USDA Invests $256 Million in Water Infrastructure in Rural Communities
–Nebraska Receives $2.7 Million
LINCOLN, NE, May 23, 2018 – Assistant to the Secretary for Rural Development Anne Hazlett today announced that the U.S. Department of Agriculture (USDA) is investing $256 million in 81 projects to improve water and wastewater infrastructure in rural areas in 35 states.
“No matter what zip code you live in, infrastructure is a foundation for quality of life and economic opportunity,” Hazlett said. “Through strong partnerships, USDA is ensuring that rural communities have the modern, reliable infrastructure they need to prosper.”
The City of Randolph, Nebraska is the recipient of $2,760,000 that will widen the Middle Logan Creek channel through town and replace the bridges that are constructed over this channel. This project will help move most of the city out of the flood plain. Moving the city out of the flood plain will rid the city of the cumbersome regulations and allow the city to develop further economically. The flood plain has limited the city’s ability to attract residents and businesses since flood plain regulations restrict how buildings are constructed, and flood insurance for these properties can be expensive. Being in a flood plain also limits assistance from other federal and state economic development programs. Additional funding is provided in the amount of $8,521,884 from the U.S. Army Corps of Engineers along with contributions from the Lower Elkhorn Natural Resource District, $1,970,156; Cedar County, $120,000; and Pierce County, $75,000.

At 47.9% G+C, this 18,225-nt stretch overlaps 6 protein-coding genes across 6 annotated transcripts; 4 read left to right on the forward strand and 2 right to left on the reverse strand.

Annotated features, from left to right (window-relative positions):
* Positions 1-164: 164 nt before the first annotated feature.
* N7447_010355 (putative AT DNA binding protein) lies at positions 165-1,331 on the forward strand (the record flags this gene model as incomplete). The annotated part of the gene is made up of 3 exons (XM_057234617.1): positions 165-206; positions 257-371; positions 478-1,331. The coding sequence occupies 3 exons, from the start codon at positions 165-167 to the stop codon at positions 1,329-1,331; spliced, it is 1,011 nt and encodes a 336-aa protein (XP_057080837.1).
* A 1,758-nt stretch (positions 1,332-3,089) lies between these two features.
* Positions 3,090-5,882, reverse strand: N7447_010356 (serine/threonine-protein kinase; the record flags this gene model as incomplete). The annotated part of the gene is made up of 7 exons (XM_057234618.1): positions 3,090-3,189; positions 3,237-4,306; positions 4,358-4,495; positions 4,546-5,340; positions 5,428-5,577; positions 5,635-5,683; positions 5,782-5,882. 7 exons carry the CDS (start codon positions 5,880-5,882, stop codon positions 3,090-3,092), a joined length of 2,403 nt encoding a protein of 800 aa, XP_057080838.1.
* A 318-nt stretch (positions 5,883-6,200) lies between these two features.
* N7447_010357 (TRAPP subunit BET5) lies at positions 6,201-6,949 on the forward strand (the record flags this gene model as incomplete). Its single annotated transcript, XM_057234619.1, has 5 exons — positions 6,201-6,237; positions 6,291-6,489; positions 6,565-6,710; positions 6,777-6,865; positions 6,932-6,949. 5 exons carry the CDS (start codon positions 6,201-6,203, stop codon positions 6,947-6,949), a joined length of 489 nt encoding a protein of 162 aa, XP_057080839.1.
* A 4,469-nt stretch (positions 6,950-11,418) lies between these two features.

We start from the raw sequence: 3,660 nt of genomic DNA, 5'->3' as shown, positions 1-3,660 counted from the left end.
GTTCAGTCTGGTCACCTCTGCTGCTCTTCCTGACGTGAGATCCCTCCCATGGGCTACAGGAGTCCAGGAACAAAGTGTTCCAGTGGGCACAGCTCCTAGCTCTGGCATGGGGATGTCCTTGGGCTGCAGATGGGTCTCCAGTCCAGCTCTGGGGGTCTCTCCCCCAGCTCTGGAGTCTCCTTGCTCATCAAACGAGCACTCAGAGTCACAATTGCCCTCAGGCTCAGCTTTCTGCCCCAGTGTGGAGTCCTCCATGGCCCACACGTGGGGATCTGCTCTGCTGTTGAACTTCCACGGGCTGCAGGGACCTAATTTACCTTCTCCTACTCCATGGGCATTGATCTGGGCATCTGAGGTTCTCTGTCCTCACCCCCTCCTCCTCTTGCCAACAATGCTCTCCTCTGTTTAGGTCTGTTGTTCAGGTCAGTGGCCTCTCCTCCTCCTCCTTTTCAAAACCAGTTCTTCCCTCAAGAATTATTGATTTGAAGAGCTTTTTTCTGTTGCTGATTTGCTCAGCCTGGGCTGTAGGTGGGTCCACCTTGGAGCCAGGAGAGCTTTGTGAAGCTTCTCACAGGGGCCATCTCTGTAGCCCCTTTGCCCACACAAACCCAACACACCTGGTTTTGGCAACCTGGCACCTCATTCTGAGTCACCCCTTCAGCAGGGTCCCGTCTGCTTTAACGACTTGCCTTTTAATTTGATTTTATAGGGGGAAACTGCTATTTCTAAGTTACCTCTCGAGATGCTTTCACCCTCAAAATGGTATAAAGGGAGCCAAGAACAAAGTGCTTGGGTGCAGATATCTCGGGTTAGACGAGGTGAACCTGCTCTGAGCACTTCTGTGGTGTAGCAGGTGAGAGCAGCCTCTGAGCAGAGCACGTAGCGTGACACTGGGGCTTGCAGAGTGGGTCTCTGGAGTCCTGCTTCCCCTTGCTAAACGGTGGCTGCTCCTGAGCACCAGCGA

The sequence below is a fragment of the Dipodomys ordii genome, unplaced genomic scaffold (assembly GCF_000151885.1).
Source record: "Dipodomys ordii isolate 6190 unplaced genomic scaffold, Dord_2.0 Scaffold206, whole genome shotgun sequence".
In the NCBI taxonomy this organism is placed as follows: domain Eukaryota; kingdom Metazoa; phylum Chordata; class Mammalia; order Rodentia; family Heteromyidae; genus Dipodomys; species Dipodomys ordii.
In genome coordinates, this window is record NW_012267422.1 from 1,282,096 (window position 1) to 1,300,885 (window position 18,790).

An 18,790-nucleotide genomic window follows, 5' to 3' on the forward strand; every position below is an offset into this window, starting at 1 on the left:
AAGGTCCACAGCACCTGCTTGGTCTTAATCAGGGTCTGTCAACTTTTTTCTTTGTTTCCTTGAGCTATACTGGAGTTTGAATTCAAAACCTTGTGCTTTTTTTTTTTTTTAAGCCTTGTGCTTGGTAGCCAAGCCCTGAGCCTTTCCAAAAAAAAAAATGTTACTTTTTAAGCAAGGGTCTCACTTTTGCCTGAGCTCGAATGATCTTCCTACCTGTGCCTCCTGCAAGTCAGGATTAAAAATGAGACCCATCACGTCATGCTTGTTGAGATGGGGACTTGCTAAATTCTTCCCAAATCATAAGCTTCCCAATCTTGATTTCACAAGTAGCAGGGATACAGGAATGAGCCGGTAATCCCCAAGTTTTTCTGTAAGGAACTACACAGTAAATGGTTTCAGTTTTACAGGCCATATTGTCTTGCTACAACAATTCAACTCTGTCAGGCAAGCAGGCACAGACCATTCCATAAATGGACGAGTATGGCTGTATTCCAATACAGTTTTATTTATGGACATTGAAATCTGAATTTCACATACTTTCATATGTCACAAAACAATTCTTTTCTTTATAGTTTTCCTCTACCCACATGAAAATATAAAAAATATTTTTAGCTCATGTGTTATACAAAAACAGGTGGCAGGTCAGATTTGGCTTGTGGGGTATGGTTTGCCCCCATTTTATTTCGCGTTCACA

The recently enacted Fiscal Year (FY) 2018 Omnibus spending bill includes a significant boost in financial support for water and wastewater projects. It provides $5.2 billion for USDA loans and grants, up from $1.2 billion in FY 2017. It also directs Agriculture Secretary Perdue to make investments in rural communities with the greatest infrastructure needs.
In addition to funding in the 2018 Omnibus bill, President Trump has proposed a $200 billion infrastructure investment that allocates 25 percent ($50 billion) to rural projects.
The loans and grants Hazlett announced today are being awarded through USDA’s Water and Waste Disposal Loan and Grant program. The funds can be used to finance drinking water, storm water drainage and waste disposal systems for rural communities with 10,000 or fewer residents.
In April 2017, President Donald J. Trump established the Interagency Task Force on Agriculture and Rural Prosperity to identify legislative, regulatory and policy changes that could promote agriculture and prosperity in rural communities. In January 2018, Secretary Perdue presented the Task Force’s findings to President Trump. These findings included 31 recommendations to align the federal government with state, local and tribal governments to take advantage of opportunities that exist in rural America. Increasing investments in rural infrastructure is a key recommendation of the task force.
To view the report in its entirety, please view the Report to the President of the United States from the Task Force on Agriculture and Rural Prosperity (PDF, 5.4 MB). In addition, to view the categories of the recommendations, please view the Rural Prosperity infographic (PDF, 190 KB).
USDA Rural Development provides loans and grants to help expand economic opportunities and create jobs in rural areas. This assistance supports infrastructure improvements; business development; housing; community services such as schools, public safety and health care; and high-speed internet access in rural areas. For more information, visit www.rd.usda.gov.